Dr Lindsay Aqui leads two projects drawing lessons from history to inform public policy today - exploring Britain's relationship with Europe, and how history can inform decisions on existential risk.
These projects are funded by the ESRC and run from October 2019 to September 2020.
The First Referendum: Reassessing Britain’s Entry to Europe, 1973–75
Britain has been called an awkward, reluctant and even abusive European, an island on the side-lines of the continent which is at best apathetic, but at worst hostile to the European Union (EU). The referendum on 23 June 2016, in which 51.9% of voters in the UK opted to leave the EU, seemed to confirm that characterisation.
This project explores an earlier moment in the contentious history of Britain and Europe: the period from Britain’s entry to what was then called the European Community (EC) on 1 January 1973 to the referendum on 5 June 1975. It studies the UK’s early experiences of EC membership under the government of Edward Heath, the renegotiation conducted by Harold Wilson’s government and the 1975 referendum which ultimately confirmed the UK’s membership of the EC by a majority of 67 per cent.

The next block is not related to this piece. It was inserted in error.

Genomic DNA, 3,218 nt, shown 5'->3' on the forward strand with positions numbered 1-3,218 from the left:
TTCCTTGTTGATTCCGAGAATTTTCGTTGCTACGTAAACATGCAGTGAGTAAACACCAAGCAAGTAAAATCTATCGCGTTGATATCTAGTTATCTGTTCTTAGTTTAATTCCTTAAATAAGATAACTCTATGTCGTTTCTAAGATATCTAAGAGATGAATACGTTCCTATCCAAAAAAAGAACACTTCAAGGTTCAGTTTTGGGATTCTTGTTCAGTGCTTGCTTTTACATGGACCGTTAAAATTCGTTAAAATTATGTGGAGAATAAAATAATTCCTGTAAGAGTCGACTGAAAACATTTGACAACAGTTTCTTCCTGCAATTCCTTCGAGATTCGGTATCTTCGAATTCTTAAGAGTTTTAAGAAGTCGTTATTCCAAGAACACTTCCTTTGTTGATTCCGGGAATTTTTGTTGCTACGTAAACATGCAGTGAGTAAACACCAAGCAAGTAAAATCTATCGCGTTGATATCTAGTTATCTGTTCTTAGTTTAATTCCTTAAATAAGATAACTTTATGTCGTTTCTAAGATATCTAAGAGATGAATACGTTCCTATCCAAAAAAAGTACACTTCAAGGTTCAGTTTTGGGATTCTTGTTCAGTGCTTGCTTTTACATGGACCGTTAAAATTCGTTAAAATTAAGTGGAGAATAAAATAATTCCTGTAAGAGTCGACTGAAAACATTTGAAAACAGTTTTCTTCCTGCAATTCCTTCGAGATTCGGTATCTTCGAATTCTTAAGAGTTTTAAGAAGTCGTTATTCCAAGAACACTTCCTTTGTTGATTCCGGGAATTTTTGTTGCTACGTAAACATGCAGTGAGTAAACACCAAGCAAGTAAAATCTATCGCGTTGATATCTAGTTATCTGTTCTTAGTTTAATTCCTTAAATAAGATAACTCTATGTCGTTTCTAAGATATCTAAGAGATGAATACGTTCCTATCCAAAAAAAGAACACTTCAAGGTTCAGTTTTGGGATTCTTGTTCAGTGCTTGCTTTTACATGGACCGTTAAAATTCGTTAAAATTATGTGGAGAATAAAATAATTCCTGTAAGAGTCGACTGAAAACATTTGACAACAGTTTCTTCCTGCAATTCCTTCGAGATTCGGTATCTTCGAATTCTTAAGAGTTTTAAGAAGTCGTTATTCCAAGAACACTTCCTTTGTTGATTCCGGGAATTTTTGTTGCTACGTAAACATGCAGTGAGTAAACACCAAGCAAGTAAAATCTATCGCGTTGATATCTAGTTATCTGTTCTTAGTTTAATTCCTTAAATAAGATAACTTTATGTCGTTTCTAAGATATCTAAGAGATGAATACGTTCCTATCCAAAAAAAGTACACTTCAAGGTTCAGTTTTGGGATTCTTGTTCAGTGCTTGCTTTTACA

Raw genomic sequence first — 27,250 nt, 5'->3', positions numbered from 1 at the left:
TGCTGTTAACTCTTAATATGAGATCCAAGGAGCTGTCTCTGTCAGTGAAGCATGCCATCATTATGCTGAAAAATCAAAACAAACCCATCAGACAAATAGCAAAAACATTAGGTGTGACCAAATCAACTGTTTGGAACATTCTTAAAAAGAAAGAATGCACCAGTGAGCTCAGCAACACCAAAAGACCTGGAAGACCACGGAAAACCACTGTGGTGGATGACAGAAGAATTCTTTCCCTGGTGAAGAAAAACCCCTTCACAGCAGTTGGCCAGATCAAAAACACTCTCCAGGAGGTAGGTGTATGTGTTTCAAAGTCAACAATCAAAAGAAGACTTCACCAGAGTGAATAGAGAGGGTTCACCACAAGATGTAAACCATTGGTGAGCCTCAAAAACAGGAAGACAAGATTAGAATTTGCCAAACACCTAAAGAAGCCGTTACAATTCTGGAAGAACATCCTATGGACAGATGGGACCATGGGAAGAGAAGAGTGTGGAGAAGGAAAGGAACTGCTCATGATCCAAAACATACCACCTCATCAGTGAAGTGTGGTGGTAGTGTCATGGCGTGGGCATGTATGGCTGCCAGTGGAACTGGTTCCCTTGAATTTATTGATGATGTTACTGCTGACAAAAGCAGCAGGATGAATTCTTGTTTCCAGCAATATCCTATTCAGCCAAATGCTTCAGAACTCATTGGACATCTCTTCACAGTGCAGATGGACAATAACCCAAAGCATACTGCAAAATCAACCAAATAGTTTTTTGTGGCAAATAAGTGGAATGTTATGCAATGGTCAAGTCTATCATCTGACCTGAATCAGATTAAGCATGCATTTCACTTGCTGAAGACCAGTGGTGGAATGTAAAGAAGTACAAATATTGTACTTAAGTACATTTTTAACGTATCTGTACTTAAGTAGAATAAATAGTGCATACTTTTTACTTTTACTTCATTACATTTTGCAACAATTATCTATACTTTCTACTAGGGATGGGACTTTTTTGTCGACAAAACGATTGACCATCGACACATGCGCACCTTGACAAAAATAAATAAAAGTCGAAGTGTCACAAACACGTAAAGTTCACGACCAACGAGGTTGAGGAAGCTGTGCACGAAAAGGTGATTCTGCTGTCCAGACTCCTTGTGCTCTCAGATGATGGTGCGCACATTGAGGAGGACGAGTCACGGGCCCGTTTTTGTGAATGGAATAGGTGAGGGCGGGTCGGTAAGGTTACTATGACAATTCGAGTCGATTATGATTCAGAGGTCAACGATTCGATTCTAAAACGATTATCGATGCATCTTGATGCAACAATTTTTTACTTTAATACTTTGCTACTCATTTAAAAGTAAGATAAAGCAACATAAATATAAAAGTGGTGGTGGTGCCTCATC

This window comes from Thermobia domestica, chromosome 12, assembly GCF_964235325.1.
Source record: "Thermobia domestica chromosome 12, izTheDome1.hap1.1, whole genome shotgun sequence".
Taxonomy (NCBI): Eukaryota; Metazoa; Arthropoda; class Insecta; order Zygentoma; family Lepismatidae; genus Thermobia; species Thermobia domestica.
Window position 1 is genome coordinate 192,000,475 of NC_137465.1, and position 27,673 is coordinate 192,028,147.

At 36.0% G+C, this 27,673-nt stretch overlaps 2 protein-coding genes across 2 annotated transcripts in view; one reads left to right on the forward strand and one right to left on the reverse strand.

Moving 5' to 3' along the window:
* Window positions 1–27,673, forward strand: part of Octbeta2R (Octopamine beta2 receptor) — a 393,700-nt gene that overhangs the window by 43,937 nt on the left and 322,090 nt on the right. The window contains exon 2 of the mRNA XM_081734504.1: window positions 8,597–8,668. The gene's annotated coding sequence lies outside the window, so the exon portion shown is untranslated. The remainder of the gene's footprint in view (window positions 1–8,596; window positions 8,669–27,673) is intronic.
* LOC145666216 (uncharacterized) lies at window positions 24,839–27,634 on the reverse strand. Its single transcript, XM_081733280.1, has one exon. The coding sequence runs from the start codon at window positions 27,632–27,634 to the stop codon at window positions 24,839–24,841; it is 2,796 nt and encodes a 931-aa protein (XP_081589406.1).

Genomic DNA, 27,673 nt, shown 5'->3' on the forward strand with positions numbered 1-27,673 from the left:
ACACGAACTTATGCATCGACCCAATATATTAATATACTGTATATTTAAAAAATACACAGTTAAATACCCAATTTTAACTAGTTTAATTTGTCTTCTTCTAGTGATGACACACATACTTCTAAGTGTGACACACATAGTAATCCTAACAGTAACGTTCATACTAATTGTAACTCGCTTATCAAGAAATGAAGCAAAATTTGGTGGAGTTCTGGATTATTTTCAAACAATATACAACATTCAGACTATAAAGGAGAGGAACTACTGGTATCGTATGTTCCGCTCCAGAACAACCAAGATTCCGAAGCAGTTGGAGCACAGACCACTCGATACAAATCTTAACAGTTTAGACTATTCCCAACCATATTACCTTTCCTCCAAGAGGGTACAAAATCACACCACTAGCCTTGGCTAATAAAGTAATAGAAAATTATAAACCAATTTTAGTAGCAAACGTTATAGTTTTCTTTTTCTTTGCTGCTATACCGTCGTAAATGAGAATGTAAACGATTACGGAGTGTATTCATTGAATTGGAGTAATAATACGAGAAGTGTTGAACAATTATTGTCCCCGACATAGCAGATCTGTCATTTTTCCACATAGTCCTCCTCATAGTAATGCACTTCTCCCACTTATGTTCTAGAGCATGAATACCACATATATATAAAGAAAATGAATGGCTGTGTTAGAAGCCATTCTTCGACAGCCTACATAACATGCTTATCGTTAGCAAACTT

The research is largely based on archives, but also uses parliamentary debates, media coverage and public opinion polling. The findings, which will be presented as a book published by Manchester University Press, will make an important contribution to the academic literature on Britain’s relationship with European integration.
Planning for the Worst
Nuclear war, independence referendums and climate change. What these three things have in common is their potential to post an existential threat to the state. Drawing on examples ranging from Irish independence in the 1920s, the US Single Integrated Operational Plan for nuclear war (1961–2003), through to the ongoing preparations for sea level rise in the Caribbean, this project explores the notion of an existential risk and the way that the modern state plans to face of this kind of threat.
The research is based on archival sources, government publications and interviews with key insiders. It is intended that the findings will be useful to policymakers engaged in contingency planning and that it will also make an important contribution to academic literature on existential risk.
Image: Paul Townsend on Flickr